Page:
Farewell to a dear friend

I’m blogging a week and a day late because I’ve had quite a lot going on, some good and some unfortunate.

The good is that my business is taking shape. I’m in talks to sign my second client already and I’m attending a conference in Chicago on Friday that I hope will open some more doors for me. I’m breathless and excited about all of it, even if I’m a little afraid because this is uncharted territory for me.

The unfortunate is that one of my spouse’s best friends, Suzannah Jones, passed away over the weekend. She texted my spouse two weekends ago to tell him she was going into hospice care, and we were absolutely devastated. Then the week went by and I was anxious about when we would get to see her. We did on Saturday, around noon; she passed away that night. She was 36.

Suzannah was, perhaps, the most joyful person I’ve ever met in my life. She’d had her ups and downs, but she came out of everything laughing. Two years ago, her husband noticed a mole on her arm that looked weird and encouraged her to go to the doctor. She did, but by then, the melanoma had metastasized to her lungs.

She spent two years in treatment and if she ever had a down moment (and I’m sure she did), I never saw it. She called the cancer Frank, mostly, “F*cking Frank.” The times we met her for dinner, she was joyful as ever, laughing that loud, unabashed laugh whose sound I pray never leaves my auditory memory. A “ha-ha-haaaaa” that swung up into the air and stayed there.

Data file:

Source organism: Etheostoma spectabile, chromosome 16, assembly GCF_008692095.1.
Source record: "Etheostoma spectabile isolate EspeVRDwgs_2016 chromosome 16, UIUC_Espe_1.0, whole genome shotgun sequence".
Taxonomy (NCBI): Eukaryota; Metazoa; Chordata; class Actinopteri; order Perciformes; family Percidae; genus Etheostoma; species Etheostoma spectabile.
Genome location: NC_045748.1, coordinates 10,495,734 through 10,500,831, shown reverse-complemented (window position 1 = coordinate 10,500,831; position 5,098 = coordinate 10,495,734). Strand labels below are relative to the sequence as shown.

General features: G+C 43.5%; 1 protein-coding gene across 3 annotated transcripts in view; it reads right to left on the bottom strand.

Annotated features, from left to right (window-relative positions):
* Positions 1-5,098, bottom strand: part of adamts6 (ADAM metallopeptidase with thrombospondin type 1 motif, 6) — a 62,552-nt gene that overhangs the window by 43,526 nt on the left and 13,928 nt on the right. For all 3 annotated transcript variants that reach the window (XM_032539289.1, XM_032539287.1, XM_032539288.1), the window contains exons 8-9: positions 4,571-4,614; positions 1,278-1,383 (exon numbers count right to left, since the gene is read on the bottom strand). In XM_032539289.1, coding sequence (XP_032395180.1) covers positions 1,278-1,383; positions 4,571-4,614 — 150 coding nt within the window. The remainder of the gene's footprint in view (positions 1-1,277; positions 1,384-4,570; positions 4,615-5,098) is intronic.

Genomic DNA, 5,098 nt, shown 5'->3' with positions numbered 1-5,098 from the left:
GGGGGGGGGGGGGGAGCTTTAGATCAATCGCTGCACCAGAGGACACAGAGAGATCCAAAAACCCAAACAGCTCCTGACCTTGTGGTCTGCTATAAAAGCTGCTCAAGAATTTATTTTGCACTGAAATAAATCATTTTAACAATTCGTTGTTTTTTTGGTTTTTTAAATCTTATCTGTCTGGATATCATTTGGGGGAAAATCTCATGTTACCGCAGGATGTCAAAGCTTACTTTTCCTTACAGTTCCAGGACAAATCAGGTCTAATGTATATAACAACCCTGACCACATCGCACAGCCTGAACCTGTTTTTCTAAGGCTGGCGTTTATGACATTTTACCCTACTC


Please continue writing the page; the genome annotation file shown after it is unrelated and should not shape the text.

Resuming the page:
Suzannah and my spouse worked together at his first job out of college, a healthcare consultancy in DC. She was his cube-mate and quickly became his first work wife. She even hemmed his pants and replaced buttons, for the love of God. She was selfless and so damn funny. She sidehustled at the DC Improv because she loved to laugh so much.

I’m cautious to say that I have regrets in life; sure, there are things that I wish I’d done differently, but I try not to regret anything because I believe everything happens as it should (not “for a reason,” per se, just, as it should). But I get so close to saying I regret not going to coffee with her because she was so pleasant to be around. My answer to that feeling is that, if I’d gotten closer to her, I’d feel even worse about her absence. That’s probably a terrible way to think about it, but it works for the state that I’m in now.

Her family will be sitting shiva for her for a couple of days. No, they’re not Jewish, but she liked the idea of loved ones getting together to laugh (and do Fireball shots). When her brother said this, I immediately thought of that awful Associated Press misquote:

“I’ve been to their homes where they sit and shiver,” the AP quoted the sheriff as saying.

But what he actually said was “I’ve been to their homes where they’re sitting shiva.”

So, we’re gonna sit and shiver for an amazing woman who was taken away entirely too soon. And I can hear her laughing now.

(The PSA portion: Please get annual or semi-annual skin checks at a local dermatologist. Wear sunscreen and avoid excessive sun exposure. Cancer is no one’s fault, but please be vigilant about your body.)

2 thoughts on “Farewell to a dear friend

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